Anyone who ever had to take a bus in Tel Aviv knows how frustrating it can be. Different lines operate in different hours, and you have to learn in advance the line’s route and which lines are available for you from where. There is no apparent master plan; routes curl, curve, and even turn backwards(!) as they progress through the city. Some suburban neighborhoods, such as Sheekun Lamed, are almost completely cut off from public transportation.
The dominating bus company within the Tel Aviv metropolis is the Dan Cooperative.
Well, the city has been trying to persuade Dan to revamp its route architecture, and to create a crisscross pattern of bus routes — such as the ones that operate in New York and Los Angeles, and in many other major cities around the world. But Dan, which is being partly subsidised by the government, doesn’t want to lose any money over this possible revamping.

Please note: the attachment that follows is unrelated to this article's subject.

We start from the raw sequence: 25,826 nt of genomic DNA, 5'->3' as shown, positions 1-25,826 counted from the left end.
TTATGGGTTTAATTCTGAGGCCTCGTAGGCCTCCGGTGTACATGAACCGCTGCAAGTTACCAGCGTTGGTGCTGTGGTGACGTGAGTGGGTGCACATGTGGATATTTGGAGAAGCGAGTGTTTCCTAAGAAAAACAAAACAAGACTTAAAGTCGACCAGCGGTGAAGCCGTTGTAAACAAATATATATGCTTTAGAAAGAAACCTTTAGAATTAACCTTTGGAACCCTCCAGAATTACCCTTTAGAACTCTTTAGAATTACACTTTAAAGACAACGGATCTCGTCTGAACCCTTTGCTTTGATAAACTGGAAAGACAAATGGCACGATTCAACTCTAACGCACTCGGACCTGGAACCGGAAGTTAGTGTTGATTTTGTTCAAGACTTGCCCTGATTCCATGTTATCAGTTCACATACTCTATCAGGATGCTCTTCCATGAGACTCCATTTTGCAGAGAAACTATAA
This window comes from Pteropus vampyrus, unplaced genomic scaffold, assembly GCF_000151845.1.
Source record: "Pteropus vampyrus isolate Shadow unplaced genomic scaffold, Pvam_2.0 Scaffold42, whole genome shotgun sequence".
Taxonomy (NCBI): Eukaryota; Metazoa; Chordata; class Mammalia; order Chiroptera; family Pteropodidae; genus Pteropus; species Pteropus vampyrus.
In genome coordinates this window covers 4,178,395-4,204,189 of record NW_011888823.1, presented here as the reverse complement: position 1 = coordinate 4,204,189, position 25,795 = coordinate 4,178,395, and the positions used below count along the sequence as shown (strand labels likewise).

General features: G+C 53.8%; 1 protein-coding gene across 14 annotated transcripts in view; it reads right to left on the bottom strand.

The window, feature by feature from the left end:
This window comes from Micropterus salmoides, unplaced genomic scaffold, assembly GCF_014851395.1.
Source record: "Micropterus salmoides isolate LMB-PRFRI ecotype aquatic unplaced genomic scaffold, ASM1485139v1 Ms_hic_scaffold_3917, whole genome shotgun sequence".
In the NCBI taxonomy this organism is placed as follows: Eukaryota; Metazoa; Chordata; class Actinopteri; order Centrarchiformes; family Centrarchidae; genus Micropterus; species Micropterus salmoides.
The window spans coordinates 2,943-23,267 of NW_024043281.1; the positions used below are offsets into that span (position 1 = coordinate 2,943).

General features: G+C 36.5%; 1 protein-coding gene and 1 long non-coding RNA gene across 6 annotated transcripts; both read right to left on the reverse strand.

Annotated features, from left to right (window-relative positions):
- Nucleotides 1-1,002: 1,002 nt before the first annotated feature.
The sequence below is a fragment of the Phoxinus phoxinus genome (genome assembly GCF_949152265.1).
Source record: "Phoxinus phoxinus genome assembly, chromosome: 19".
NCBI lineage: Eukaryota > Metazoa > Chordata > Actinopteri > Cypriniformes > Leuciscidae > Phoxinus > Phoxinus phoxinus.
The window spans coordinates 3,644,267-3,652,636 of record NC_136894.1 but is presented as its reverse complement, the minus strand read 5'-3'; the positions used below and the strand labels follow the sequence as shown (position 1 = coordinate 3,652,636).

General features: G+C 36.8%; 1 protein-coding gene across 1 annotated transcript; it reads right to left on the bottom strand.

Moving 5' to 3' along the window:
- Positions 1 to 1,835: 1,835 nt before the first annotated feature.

To the rescue comes Deputy Mayor Peer Visner, representative of the Green Party, who proposes having the city sponsor about 10 bus lines that would run in north-south or west-east routes, and that would offer their services for free. Such a move would likely put much pressure on Dan and force it to reconsider its resistance to this much-needed change.
Only future will tell whether the plan actually materializes in the near future or remains to be another one of these electoral promises that are being thrown around in an election year.